The Australian army is inquiring into the potential for electric vehicles for its fleet.
Citing a combination of legislative pressure, industry disinvestment from internal combustion engines, and their subsequent decline in production, a paper by Major Matthew Wood, sets out the Army’s strategy for the future acquisition of electric vehicles.
Noting that for the Army, the energy requirements of electric vehicles go beyond fuel efficiency, Wood argues that electric vehicles offer the Australian defence forces the opportunity to progress objectives and future force capabilities.
With Toyota and the Volkswagen Group phasing out the production of diesel-based technologies, the future fleet of the Australian army will increasingly rely upon a combination of fuel cell, hybrid, and electric vehicles.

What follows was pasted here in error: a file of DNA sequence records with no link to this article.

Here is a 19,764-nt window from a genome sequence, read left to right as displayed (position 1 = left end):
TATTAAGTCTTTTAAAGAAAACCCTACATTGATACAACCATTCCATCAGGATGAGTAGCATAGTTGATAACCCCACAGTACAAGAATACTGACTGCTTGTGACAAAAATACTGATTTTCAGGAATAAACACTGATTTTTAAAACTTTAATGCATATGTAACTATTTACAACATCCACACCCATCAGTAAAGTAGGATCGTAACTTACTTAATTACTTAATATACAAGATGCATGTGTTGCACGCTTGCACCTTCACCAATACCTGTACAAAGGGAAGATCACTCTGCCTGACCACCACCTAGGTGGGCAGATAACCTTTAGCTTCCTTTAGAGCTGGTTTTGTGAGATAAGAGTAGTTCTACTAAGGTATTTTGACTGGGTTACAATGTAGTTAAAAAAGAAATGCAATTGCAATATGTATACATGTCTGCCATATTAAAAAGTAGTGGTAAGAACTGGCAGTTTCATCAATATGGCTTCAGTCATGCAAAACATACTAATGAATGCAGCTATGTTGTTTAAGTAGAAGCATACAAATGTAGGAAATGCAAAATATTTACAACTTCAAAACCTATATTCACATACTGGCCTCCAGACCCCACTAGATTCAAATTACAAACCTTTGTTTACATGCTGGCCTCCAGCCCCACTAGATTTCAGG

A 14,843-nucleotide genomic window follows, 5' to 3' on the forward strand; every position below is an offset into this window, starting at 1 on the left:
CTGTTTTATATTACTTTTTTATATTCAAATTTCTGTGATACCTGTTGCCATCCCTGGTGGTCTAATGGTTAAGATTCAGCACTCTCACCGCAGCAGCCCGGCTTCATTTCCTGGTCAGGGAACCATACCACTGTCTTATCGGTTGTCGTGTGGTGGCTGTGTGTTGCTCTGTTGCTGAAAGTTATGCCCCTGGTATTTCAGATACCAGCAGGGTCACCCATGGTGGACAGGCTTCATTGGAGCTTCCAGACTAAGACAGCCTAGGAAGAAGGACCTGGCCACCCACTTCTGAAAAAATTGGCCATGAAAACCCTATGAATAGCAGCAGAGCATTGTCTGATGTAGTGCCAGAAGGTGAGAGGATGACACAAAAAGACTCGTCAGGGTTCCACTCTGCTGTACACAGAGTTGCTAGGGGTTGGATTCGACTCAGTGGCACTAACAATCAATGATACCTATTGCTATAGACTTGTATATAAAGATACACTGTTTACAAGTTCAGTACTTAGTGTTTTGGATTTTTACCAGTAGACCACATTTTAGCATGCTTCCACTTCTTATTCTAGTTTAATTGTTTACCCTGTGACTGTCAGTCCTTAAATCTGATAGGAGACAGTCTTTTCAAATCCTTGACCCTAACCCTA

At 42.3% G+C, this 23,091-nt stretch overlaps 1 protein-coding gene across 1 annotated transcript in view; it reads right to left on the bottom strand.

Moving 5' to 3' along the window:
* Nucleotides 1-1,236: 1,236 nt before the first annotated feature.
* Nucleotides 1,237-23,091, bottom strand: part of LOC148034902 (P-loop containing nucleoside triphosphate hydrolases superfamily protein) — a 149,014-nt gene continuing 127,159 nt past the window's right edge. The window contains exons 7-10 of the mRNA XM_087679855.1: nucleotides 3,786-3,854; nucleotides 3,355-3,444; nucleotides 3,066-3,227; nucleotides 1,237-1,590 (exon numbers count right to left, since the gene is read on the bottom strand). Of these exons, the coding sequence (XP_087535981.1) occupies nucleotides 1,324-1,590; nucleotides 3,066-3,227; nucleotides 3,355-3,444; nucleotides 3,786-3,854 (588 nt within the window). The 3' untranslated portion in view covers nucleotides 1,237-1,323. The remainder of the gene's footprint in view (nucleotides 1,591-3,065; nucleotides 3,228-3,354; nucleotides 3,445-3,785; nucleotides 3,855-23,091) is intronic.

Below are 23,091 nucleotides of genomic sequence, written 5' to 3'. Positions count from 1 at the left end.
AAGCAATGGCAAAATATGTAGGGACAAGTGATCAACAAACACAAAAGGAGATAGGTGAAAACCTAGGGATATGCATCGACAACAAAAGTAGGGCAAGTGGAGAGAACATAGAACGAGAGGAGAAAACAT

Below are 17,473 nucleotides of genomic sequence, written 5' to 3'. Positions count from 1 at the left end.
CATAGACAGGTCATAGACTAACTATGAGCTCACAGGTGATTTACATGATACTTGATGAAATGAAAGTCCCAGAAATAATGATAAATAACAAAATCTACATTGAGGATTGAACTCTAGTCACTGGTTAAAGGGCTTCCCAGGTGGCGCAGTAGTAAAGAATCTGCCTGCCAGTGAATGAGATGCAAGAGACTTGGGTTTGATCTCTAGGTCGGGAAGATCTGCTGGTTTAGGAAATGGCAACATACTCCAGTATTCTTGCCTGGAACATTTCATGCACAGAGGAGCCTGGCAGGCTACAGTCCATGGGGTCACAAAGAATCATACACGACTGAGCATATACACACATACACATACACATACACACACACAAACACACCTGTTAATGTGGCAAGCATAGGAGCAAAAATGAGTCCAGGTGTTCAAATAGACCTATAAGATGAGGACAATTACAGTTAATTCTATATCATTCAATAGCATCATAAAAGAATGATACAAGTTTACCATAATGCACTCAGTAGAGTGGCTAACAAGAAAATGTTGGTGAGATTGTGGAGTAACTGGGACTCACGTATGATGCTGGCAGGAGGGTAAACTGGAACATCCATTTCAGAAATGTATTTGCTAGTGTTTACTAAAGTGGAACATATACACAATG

“This period of change should not be viewed negatively as the end of a golden era, but rather the beginning of a better one, with better capabilities for both the general consumer and the ADF,” writes Wood.
These benefits include greater adaptability within electric vehicle platforms for sub-system growth. Other benefits include instantaneous acceleration, deep water forming, simplified maintenance, and increased fighting compartment volume.
Furthermore, with increasing demand for directed energy weapons, electric vehicle systems can produce the required level of energy generation.
With investment in renewables growing, beyond double that of investment in fossil fuels, Wood highlights that a reliance on fossil fuel-driven vehicles would render these platforms obsolete in the near future. In addition, with dwindling supply of fuels through reduction in production, fuel costs could dramatically increase.
“Investment now may derive significant future savings – from a cost of ownership perspective, but also in respect to the cost of transition,” writes Wood.
The remaining question for the Army, according to Wood, is when to transition to these new energy systems, both to avoid supporting unsustainable platforms, while also ensure that the vehicles remain interoperable with other global systems.